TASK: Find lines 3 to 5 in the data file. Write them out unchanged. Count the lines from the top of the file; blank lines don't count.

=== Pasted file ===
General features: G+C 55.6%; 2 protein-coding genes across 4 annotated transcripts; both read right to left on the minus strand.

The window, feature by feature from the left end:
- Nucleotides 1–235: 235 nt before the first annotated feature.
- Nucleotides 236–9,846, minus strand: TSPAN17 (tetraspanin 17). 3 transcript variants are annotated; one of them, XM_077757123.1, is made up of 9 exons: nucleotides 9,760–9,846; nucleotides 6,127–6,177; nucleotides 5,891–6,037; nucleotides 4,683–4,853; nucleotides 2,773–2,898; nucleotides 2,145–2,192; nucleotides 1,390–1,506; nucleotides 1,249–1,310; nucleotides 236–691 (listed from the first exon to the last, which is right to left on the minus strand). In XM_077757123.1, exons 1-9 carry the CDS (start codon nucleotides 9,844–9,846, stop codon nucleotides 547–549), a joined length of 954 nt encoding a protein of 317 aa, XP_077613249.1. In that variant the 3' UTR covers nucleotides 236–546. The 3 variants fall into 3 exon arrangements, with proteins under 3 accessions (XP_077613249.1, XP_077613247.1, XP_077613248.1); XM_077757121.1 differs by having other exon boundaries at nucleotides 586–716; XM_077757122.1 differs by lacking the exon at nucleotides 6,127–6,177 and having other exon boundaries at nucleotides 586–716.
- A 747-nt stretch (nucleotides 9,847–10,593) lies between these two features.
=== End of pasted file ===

- Nucleotides 1–235: 235 nt before the first annotated feature.
- Nucleotides 236–9,846, minus strand: TSPAN17 (tetraspanin 17). 3 transcript variants are annotated; one of them, XM_077757123.1, is made up of 9 exons: nucleotides 9,760–9,846; nucleotides 6,127–6,177; nucleotides 5,891–6,037; nucleotides 4,683–4,853; nucleotides 2,773–2,898; nucleotides 2,145–2,192; nucleotides 1,390–1,506; nucleotides 1,249–1,310; nucleotides 236–691 (listed from the first exon to the last, which is right to left on the minus strand). In XM_077757123.1, exons 1-9 carry the CDS (start codon nucleotides 9,844–9,846, stop codon nucleotides 547–549), a joined length of 954 nt encoding a protein of 317 aa, XP_077613249.1. In that variant the 3' UTR covers nucleotides 236–546. The 3 variants fall into 3 exon arrangements, with proteins under 3 accessions (XP_077613249.1, XP_077613247.1, XP_077613248.1); XM_077757121.1 differs by having other exon boundaries at nucleotides 586–716; XM_077757122.1 differs by lacking the exon at nucleotides 6,127–6,177 and having other exon boundaries at nucleotides 586–716.
- A 747-nt stretch (nucleotides 9,847–10,593) lies between these two features.